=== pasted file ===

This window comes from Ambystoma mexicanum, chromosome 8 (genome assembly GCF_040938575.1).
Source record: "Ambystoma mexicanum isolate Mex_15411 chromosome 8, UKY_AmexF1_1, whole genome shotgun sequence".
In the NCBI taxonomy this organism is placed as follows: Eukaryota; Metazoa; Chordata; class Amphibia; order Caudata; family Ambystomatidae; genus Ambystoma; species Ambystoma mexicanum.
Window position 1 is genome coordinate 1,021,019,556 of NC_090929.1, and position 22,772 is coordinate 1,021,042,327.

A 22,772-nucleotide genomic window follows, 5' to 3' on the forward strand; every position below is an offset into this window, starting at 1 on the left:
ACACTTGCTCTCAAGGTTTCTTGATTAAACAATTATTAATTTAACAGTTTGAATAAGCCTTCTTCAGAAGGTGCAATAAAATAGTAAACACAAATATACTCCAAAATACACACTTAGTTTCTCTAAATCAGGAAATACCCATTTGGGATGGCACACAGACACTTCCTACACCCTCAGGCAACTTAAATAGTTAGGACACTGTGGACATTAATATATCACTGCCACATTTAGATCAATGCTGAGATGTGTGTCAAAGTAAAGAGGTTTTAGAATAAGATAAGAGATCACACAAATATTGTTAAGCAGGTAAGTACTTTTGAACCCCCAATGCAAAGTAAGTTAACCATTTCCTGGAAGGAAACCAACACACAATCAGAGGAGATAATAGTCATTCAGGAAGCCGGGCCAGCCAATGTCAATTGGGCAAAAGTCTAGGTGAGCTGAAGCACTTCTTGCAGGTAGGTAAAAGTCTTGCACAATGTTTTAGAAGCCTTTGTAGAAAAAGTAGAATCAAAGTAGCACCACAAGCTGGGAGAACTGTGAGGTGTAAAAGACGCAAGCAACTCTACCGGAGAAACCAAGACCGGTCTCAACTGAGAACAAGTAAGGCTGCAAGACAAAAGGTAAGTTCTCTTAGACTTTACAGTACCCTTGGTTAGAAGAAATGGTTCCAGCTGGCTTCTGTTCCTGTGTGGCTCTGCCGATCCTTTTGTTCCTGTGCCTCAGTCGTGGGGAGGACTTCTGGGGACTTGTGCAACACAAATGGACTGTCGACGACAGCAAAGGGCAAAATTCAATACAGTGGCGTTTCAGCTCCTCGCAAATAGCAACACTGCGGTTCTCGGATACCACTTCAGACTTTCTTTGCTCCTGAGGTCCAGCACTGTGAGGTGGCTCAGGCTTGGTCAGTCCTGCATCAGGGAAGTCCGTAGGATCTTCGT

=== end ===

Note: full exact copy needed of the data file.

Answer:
This window comes from Ambystoma mexicanum, chromosome 8 (genome assembly GCF_040938575.1).
Source record: "Ambystoma mexicanum isolate Mex_15411 chromosome 8, UKY_AmexF1_1, whole genome shotgun sequence".
In the NCBI taxonomy this organism is placed as follows: Eukaryota; Metazoa; Chordata; class Amphibia; order Caudata; family Ambystomatidae; genus Ambystoma; species Ambystoma mexicanum.
Window position 1 is genome coordinate 1,021,019,556 of NC_090929.1, and position 22,772 is coordinate 1,021,042,327.

A 22,772-nucleotide genomic window follows, 5' to 3' on the forward strand; every position below is an offset into this window, starting at 1 on the left:
ACACTTGCTCTCAAGGTTTCTTGATTAAACAATTATTAATTTAACAGTTTGAATAAGCCTTCTTCAGAAGGTGCAATAAAATAGTAAACACAAATATACTCCAAAATACACACTTAGTTTCTCTAAATCAGGAAATACCCATTTGGGATGGCACACAGACACTTCCTACACCCTCAGGCAACTTAAATAGTTAGGACACTGTGGACATTAATATATCACTGCCACATTTAGATCAATGCTGAGATGTGTGTCAAAGTAAAGAGGTTTTAGAATAAGATAAGAGATCACACAAATATTGTTAAGCAGGTAAGTACTTTTGAACCCCCAATGCAAAGTAAGTTAACCATTTCCTGGAAGGAAACCAACACACAATCAGAGGAGATAATAGTCATTCAGGAAGCCGGGCCAGCCAATGTCAATTGGGCAAAAGTCTAGGTGAGCTGAAGCACTTCTTGCAGGTAGGTAAAAGTCTTGCACAATGTTTTAGAAGCCTTTGTAGAAAAAGTAGAATCAAAGTAGCACCACAAGCTGGGAGAACTGTGAGGTGTAAAAGACGCAAGCAACTCTACCGGAGAAACCAAGACCGGTCTCAACTGAGAACAAGTAAGGCTGCAAGACAAAAGGTAAGTTCTCTTAGACTTTACAGTACCCTTGGTTAGAAGAAATGGTTCCAGCTGGCTTCTGTTCCTGTGTGGCTCTGCCGATCCTTTTGTTCCTGTGCCTCAGTCGTGGGGAGGACTTCTGGGGACTTGTGCAACACAAATGGACTGTCGACGACAGCAAAGGGCAAAATTCAATACAGTGGCGTTTCAGCTCCTCGCAAATAGCAACACTGCGGTTCTCGGATACCACTTCAGACTTTCTTTGCTCCTGAGGTCCAGCACTGTGAGGTGGCTCAGGCTTGGTCAGTCCTGCATCAGGGAAGTCCGTAGGATCTTCGT